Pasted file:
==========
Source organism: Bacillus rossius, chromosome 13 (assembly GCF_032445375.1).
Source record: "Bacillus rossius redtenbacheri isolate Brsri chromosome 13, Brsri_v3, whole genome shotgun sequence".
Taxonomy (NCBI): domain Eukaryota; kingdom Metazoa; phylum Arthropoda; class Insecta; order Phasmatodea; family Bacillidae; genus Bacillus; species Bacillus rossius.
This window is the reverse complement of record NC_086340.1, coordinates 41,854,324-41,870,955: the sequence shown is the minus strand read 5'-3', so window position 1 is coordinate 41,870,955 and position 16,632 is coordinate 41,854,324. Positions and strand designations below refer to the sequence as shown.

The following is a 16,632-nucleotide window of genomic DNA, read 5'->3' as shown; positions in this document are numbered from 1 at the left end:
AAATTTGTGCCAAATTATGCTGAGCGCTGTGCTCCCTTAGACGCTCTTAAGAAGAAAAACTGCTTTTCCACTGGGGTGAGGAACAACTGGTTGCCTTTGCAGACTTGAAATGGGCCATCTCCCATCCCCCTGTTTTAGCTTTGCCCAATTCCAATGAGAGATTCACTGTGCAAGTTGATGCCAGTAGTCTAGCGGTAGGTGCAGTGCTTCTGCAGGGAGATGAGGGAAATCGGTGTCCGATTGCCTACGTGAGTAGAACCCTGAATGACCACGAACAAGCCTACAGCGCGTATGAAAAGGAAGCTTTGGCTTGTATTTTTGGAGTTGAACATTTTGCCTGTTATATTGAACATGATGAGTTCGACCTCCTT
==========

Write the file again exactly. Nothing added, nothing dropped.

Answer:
Source organism: Bacillus rossius, chromosome 13 (assembly GCF_032445375.1).
Source record: "Bacillus rossius redtenbacheri isolate Brsri chromosome 13, Brsri_v3, whole genome shotgun sequence".
Taxonomy (NCBI): domain Eukaryota; kingdom Metazoa; phylum Arthropoda; class Insecta; order Phasmatodea; family Bacillidae; genus Bacillus; species Bacillus rossius.
This window is the reverse complement of record NC_086340.1, coordinates 41,854,324-41,870,955: the sequence shown is the minus strand read 5'-3', so window position 1 is coordinate 41,870,955 and position 16,632 is coordinate 41,854,324. Positions and strand designations below refer to the sequence as shown.

The following is a 16,632-nucleotide window of genomic DNA, read 5'->3' as shown; positions in this document are numbered from 1 at the left end:
AAATTTGTGCCAAATTATGCTGAGCGCTGTGCTCCCTTAGACGCTCTTAAGAAGAAAAACTGCTTTTCCACTGGGGTGAGGAACAACTGGTTGCCTTTGCAGACTTGAAATGGGCCATCTCCCATCCCCCTGTTTTAGCTTTGCCCAATTCCAATGAGAGATTCACTGTGCAAGTTGATGCCAGTAGTCTAGCGGTAGGTGCAGTGCTTCTGCAGGGAGATGAGGGAAATCGGTGTCCGATTGCCTACGTGAGTAGAACCCTGAATGACCACGAACAAGCCTACAGCGCGTATGAAAAGGAAGCTTTGGCTTGTATTTTTGGAGTTGAACATTTTGCCTGTTATATTGAACATGATGAGTTCGACCTCCTT